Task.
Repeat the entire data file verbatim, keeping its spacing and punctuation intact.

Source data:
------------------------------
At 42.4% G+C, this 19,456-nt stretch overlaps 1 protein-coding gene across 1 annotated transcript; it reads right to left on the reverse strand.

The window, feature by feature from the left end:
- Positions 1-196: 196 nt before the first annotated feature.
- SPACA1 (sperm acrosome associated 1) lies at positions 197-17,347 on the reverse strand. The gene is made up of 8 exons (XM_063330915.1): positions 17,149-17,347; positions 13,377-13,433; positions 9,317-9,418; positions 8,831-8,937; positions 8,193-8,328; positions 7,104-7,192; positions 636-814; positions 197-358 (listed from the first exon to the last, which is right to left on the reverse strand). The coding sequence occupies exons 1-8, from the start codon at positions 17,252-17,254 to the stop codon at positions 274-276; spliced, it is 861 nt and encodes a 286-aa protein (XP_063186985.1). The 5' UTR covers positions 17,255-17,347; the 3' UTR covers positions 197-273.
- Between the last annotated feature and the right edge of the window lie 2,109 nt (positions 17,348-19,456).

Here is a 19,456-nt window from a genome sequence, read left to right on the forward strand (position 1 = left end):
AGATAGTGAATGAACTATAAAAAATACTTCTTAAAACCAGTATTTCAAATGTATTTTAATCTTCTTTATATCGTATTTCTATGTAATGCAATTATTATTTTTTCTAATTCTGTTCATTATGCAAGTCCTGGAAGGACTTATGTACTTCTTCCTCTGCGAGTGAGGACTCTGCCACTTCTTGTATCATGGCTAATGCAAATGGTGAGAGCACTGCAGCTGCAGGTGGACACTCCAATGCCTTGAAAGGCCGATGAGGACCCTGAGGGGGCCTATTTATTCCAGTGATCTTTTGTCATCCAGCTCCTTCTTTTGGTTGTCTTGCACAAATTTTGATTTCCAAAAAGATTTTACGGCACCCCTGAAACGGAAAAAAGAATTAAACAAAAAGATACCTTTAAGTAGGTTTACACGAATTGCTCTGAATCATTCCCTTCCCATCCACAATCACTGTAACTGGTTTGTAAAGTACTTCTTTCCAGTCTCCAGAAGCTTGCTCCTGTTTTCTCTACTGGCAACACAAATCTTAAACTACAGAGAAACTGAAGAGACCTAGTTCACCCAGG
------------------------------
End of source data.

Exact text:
At 42.4% G+C, this 19,456-nt stretch overlaps 1 protein-coding gene across 1 annotated transcript; it reads right to left on the reverse strand.

The window, feature by feature from the left end:
- Positions 1-196: 196 nt before the first annotated feature.
- SPACA1 (sperm acrosome associated 1) lies at positions 197-17,347 on the reverse strand. The gene is made up of 8 exons (XM_063330915.1): positions 17,149-17,347; positions 13,377-13,433; positions 9,317-9,418; positions 8,831-8,937; positions 8,193-8,328; positions 7,104-7,192; positions 636-814; positions 197-358 (listed from the first exon to the last, which is right to left on the reverse strand). The coding sequence occupies exons 1-8, from the start codon at positions 17,252-17,254 to the stop codon at positions 274-276; spliced, it is 861 nt and encodes a 286-aa protein (XP_063186985.1). The 5' UTR covers positions 17,255-17,347; the 3' UTR covers positions 197-273.
- Between the last annotated feature and the right edge of the window lie 2,109 nt (positions 17,348-19,456).

Here is a 19,456-nt window from a genome sequence, read left to right on the forward strand (position 1 = left end):
AGATAGTGAATGAACTATAAAAAATACTTCTTAAAACCAGTATTTCAAATGTATTTTAATCTTCTTTATATCGTATTTCTATGTAATGCAATTATTATTTTTTCTAATTCTGTTCATTATGCAAGTCCTGGAAGGACTTATGTACTTCTTCCTCTGCGAGTGAGGACTCTGCCACTTCTTGTATCATGGCTAATGCAAATGGTGAGAGCACTGCAGCTGCAGGTGGACACTCCAATGCCTTGAAAGGCCGATGAGGACCCTGAGGGGGCCTATTTATTCCAGTGATCTTTTGTCATCCAGCTCCTTCTTTTGGTTGTCTTGCACAAATTTTGATTTCCAAAAAGATTTTACGGCACCCCTGAAACGGAAAAAAGAATTAAACAAAAAGATACCTTTAAGTAGGTTTACACGAATTGCTCTGAATCATTCCCTTCCCATCCACAATCACTGTAACTGGTTTGTAAAGTACTTCTTTCCAGTCTCCAGAAGCTTGCTCCTGTTTTCTCTACTGGCAACACAAATCTTAAACTACAGAGAAACTGAAGAGACCTAGTTCACCCAGG